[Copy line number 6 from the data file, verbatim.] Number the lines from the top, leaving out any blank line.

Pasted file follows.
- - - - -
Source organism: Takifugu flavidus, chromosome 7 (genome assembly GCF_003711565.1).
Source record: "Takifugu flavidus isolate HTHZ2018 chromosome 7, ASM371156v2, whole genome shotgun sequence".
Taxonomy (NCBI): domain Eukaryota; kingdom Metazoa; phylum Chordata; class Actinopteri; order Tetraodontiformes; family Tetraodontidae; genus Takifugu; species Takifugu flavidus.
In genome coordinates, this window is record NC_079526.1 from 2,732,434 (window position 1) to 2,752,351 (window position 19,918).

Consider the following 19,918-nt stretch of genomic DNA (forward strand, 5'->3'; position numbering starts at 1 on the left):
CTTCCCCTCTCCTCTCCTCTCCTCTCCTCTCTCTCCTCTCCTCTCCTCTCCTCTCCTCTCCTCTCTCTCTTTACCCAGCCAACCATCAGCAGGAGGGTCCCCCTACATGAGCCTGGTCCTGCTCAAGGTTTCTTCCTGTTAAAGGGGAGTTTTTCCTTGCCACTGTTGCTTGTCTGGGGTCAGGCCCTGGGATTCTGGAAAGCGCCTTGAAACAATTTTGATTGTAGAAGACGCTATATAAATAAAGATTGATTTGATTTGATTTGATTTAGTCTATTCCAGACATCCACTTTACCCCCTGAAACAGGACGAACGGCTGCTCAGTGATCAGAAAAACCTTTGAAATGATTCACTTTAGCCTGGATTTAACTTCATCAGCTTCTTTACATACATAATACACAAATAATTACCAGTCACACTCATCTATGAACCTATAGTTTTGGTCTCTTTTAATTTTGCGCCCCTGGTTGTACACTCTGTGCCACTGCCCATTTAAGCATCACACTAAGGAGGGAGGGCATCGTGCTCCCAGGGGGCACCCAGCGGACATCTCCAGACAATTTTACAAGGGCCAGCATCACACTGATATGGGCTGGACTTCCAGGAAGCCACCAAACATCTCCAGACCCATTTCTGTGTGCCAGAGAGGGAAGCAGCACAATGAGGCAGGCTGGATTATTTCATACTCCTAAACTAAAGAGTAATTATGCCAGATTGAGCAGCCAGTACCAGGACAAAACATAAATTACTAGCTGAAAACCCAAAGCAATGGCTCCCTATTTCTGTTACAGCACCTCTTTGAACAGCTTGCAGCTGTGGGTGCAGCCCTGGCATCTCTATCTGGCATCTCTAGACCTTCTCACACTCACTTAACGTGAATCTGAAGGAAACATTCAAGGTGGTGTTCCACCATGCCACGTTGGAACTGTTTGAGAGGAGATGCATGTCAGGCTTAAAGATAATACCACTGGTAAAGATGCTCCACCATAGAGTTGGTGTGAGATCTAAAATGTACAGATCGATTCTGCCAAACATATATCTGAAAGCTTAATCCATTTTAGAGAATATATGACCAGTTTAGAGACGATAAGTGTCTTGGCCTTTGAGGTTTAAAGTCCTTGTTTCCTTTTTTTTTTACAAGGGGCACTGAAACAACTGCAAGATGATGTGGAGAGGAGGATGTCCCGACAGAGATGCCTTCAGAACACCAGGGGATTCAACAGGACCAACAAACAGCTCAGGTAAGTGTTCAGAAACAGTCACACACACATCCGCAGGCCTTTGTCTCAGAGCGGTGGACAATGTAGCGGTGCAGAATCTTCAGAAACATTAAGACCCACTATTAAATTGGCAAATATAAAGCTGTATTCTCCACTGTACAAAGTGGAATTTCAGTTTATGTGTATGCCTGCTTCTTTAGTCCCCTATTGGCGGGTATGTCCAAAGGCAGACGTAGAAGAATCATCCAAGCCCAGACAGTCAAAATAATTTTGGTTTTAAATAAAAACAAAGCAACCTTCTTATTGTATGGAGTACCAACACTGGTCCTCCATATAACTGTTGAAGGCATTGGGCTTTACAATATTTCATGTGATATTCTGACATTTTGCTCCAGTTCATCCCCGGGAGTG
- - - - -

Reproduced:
CTTCCCCTCTCCTCTCCTCTCCTCTCCTCTCTCTCCTCTCCTCTCCTCTCCTCTCCTCTCCTCTCTCTCTTTACCCAGCCAACCATCAGCAGGAGGGTCCCCCTACATGAGCCTGGTCCTGCTCAAGGTTTCTTCCTGTTAAAGGGGAGTTTTTCCTTGCCACTGTTGCTTGTCTGGGGTCAGGCCCTGGGATTCTGGAAAGCGCCTTGAAACAATTTTGATTGTAGAAGACGCTATATAAATAAAGATTGATTTGATTTGATTTGATTTAGTCTATTCCAGACATCCACTTTACCCCCTGAAACAGGACGAACGGCTGCTCAGTGATCAGAAAAACCTTTGAAATGATTCACTTTAGCCTGGATTTAACTTCATCAGCTTCTTTACATACATAATACACAAATAATTACCAGTCACACTCATCTATGAACCTATAGTTTTGGTCTCTTTTAATTTTGCGCCCCTGGTTGTACACTCTGTGCCACTGCCCATTTAAGCATCACACTAAGGAGGGAGGGCATCGTGCTCCCAGGGGGCACCCAGCGGACATCTCCAGACAATTTTACAAGGGCCAGCATCACACTGATATGGGCTGGACTTCCAGGAAGCCACCAAACATCTCCAGACCCATTTCTGTGTGCCAGAGAGGGAAGCAGCACAATGAGGCAGGCTGGATTATTTCATACTCCTAAACTAAAGAGTAATTATGCCAGATTGAGCAGCCAGTACCAGGACAAAACATAAATTACTAGCTGAAAACCCAAAGCAATGGCTCCCTATTTCTGTTACAGCACCTCTTTGAACAGCTTGCAGCTGTGGGTGCAGCCCTGGCATCTCTATCTGGCATCTCTAGACCTTCTCACACTCACTTAACGTGAATCTGAAGGAAACATTCAAGGTGGTGTTCCACCATGCCACGTTGGAACTGTTTGAGAGGAGATGCATGTCAGGCTTAAAGATAATACCACTGGTAAAGATGCTCCACCATAGAGTTGGTGTGAGATCTAAAATGTACAGATCGATTCTGCCAAACATATATCTGAAAGCTTAATCCATTTTAGAGAATATATGACCAGTTTAGAGACGATAAGTGTCTTGGCCTTTGAGGTTTAAAGTCCTTGTTTCCTTTTTTTTTTACAAGGGGCACTGAAACAACTGCAAGATGATGTGGAGAGGAGGATGTCCCGACAGAGATGCCTTCAGAACACCAGGGGATTCAACAGGACCAACAAACAGCTCAGGTAAGTGTTCAGAAACAGTCACACACACATCCGCAGGCCTTTGTCTCAGAGCGGTGGACAATGTAGCGGTGCAGAATCTTCAGAAACATTAAGACCCACTATTAAATTGGCAAATATAAAGCTGTATTCTCCACTGTACAAAGTGGAATTTCAGTTTATGTGTATGCCTGCTTCTTTAGTCCCCTATTGGCGGGTATGTCCAAAGGCAGACGTAGAAGAATCATCCAAGCCCAGACAGTCAAAATAATTTTGGTTTTAAATAAAAACAAAGCAACCTTCTTATTGTATGGAGTACCAACACTGGTCCTCCATATAACTGTTGAAGGCATTGGGCTTTACAATATTTCATGTGATATTCTGACATTTTGCTCCAGTTCATCCCCGGGAGTG